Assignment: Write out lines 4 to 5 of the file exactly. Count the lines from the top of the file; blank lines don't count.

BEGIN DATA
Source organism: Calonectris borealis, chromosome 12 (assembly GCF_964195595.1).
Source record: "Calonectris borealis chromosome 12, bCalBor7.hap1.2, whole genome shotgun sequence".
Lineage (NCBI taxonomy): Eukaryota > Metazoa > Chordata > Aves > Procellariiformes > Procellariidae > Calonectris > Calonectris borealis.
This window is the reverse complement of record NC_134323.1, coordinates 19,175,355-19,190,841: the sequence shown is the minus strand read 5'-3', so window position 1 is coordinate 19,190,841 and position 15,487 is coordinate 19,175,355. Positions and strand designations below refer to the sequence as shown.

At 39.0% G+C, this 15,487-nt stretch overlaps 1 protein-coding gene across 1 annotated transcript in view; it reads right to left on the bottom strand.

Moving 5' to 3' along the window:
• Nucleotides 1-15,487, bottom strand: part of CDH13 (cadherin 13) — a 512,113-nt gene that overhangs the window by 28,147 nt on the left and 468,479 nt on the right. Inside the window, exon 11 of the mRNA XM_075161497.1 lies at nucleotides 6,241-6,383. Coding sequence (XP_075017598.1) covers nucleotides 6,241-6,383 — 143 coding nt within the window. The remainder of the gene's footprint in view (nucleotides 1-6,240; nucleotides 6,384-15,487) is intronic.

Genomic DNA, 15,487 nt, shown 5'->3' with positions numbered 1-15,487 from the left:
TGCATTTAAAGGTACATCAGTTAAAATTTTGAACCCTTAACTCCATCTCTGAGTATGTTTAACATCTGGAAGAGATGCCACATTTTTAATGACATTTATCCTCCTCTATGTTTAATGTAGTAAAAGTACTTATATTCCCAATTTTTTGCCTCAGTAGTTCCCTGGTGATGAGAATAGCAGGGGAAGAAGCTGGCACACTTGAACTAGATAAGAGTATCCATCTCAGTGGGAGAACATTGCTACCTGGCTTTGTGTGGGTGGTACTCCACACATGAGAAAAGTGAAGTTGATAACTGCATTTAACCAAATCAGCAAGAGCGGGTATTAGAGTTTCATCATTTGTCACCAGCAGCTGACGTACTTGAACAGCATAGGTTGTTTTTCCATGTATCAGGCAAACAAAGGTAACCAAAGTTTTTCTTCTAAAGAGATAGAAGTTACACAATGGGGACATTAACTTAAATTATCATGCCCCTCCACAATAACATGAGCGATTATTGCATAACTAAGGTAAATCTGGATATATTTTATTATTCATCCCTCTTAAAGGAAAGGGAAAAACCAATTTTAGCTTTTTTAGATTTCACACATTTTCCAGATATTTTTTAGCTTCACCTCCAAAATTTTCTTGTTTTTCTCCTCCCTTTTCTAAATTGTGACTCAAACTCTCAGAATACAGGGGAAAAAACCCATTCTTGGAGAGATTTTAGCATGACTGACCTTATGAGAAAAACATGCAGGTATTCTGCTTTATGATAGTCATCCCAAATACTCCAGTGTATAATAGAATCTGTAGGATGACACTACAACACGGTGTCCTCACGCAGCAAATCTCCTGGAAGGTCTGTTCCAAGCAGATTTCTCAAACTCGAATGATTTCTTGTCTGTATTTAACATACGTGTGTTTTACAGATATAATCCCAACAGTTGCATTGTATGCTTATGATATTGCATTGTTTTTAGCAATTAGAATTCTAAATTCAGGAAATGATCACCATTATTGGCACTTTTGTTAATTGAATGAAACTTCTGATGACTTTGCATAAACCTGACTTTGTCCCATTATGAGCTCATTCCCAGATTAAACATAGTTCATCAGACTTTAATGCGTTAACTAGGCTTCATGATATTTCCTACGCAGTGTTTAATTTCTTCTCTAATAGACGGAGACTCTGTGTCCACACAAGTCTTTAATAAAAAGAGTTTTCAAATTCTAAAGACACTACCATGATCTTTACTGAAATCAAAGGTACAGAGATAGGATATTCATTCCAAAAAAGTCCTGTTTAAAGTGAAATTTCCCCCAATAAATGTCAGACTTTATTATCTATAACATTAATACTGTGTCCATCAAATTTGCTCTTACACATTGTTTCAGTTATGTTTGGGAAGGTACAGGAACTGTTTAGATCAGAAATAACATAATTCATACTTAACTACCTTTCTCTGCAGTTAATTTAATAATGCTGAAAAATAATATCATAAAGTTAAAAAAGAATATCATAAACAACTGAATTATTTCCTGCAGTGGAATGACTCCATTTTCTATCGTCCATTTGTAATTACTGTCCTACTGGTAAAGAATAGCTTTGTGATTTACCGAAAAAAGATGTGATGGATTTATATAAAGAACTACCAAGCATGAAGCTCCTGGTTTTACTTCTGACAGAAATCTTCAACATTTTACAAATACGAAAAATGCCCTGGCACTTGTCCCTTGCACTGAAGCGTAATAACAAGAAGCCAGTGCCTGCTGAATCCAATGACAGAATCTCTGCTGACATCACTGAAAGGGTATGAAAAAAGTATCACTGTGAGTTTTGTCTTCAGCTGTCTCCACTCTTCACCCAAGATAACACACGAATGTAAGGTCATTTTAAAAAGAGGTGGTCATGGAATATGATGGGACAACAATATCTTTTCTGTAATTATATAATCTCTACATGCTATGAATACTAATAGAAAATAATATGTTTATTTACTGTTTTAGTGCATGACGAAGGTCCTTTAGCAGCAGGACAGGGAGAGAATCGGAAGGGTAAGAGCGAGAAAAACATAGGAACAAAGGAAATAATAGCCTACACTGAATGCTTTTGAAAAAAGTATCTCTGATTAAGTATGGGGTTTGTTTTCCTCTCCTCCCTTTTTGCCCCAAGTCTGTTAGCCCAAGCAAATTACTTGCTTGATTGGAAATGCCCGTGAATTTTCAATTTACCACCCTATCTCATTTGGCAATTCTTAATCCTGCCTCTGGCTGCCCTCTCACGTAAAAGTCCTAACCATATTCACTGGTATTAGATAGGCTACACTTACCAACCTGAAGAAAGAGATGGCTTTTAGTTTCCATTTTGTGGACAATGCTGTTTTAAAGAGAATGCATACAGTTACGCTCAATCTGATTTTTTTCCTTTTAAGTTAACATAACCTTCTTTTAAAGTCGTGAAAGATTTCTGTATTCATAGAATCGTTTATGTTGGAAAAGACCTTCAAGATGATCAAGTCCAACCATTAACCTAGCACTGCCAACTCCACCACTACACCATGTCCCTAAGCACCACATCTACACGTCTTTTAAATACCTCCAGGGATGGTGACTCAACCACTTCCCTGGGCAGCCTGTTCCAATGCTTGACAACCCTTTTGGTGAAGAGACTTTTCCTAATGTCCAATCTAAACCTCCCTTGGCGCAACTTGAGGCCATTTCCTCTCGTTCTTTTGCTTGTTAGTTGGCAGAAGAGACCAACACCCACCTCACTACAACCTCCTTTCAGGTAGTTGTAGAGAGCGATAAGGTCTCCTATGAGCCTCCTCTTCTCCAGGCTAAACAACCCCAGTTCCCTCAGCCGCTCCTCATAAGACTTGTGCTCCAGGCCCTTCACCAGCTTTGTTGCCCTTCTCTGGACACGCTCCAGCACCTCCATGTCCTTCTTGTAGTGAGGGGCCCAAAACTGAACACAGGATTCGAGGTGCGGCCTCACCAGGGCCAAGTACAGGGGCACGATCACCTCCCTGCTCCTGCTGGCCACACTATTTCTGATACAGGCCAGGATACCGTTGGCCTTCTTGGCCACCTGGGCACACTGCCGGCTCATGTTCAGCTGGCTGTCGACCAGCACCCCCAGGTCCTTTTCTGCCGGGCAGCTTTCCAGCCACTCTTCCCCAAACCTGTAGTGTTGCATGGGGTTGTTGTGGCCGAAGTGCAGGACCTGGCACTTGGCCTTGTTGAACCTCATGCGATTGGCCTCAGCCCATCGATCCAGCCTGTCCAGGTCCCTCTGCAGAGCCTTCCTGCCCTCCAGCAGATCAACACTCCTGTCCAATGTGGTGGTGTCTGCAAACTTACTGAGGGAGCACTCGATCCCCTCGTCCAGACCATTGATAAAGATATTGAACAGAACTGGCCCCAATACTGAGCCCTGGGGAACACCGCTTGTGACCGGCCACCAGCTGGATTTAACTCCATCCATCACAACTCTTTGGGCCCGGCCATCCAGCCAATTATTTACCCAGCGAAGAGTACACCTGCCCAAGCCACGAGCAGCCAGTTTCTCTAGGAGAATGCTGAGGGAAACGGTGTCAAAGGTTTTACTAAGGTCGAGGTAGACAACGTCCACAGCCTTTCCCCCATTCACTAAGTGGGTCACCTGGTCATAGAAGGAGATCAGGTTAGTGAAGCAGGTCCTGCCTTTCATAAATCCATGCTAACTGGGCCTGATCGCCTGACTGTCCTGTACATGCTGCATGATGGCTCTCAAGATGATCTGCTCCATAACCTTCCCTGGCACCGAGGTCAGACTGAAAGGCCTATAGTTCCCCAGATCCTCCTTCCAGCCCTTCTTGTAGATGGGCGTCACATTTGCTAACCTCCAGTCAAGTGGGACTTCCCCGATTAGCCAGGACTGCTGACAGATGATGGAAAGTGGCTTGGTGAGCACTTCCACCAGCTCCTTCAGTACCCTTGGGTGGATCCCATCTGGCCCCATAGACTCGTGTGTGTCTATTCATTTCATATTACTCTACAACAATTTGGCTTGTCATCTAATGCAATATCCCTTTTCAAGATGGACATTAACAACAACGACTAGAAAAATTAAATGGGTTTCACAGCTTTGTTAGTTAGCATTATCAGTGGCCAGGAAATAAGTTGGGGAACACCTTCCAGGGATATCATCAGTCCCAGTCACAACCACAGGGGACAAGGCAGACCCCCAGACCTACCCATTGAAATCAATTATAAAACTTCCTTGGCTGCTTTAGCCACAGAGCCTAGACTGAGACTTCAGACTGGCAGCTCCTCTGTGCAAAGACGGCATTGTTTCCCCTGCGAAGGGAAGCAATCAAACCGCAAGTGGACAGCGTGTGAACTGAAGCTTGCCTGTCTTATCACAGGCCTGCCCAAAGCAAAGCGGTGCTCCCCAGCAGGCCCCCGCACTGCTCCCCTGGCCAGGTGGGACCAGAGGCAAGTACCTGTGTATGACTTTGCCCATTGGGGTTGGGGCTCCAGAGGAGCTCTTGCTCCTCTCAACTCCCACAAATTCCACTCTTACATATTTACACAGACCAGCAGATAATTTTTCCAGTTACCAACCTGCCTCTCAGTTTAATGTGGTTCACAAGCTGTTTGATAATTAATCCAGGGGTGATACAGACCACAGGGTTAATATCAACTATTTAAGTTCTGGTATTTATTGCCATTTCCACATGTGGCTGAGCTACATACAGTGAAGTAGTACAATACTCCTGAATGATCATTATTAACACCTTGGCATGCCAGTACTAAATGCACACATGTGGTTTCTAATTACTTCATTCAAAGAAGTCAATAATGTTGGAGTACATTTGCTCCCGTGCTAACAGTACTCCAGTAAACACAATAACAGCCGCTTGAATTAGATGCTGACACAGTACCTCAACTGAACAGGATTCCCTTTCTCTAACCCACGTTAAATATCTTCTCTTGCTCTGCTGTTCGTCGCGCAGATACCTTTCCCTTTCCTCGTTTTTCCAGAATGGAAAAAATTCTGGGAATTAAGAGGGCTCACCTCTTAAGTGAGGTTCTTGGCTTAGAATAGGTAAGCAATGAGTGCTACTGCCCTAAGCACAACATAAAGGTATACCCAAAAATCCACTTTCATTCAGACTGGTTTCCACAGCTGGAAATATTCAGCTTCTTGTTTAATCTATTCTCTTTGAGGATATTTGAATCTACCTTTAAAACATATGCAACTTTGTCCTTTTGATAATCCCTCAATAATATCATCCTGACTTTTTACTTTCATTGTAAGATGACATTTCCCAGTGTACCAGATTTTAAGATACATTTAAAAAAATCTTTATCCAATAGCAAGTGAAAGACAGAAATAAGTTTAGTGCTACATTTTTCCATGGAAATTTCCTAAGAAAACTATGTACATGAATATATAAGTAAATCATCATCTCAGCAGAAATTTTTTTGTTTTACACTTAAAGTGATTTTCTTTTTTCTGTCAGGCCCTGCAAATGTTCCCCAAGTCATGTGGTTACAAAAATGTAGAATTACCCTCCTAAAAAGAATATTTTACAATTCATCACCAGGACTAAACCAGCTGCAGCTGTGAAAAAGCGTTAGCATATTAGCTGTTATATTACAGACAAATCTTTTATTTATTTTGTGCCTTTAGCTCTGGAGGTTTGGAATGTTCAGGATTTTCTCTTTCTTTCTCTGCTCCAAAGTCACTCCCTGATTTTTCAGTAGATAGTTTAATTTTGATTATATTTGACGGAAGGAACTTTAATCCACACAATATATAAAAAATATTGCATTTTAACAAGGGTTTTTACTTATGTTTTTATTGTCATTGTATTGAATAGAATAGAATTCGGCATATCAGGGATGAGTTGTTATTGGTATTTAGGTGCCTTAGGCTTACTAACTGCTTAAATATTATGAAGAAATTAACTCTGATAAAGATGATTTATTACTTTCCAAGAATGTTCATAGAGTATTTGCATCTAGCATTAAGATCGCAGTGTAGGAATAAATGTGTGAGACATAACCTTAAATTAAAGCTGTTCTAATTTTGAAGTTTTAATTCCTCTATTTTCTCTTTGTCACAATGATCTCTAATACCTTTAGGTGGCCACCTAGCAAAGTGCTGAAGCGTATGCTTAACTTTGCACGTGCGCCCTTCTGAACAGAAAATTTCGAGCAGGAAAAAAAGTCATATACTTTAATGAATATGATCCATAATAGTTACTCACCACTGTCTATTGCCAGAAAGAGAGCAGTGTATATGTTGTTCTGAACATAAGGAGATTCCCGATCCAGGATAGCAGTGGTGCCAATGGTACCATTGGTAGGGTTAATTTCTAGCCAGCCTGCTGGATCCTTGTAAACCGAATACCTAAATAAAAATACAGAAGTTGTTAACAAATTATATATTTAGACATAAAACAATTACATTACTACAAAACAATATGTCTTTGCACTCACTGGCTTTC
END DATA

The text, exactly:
This window is the reverse complement of record NC_134323.1, coordinates 19,175,355-19,190,841: the sequence shown is the minus strand read 5'-3', so window position 1 is coordinate 19,190,841 and position 15,487 is coordinate 19,175,355. Positions and strand designations below refer to the sequence as shown.

At 39.0% G+C, this 15,487-nt stretch overlaps 1 protein-coding gene across 1 annotated transcript in view; it reads right to left on the bottom strand.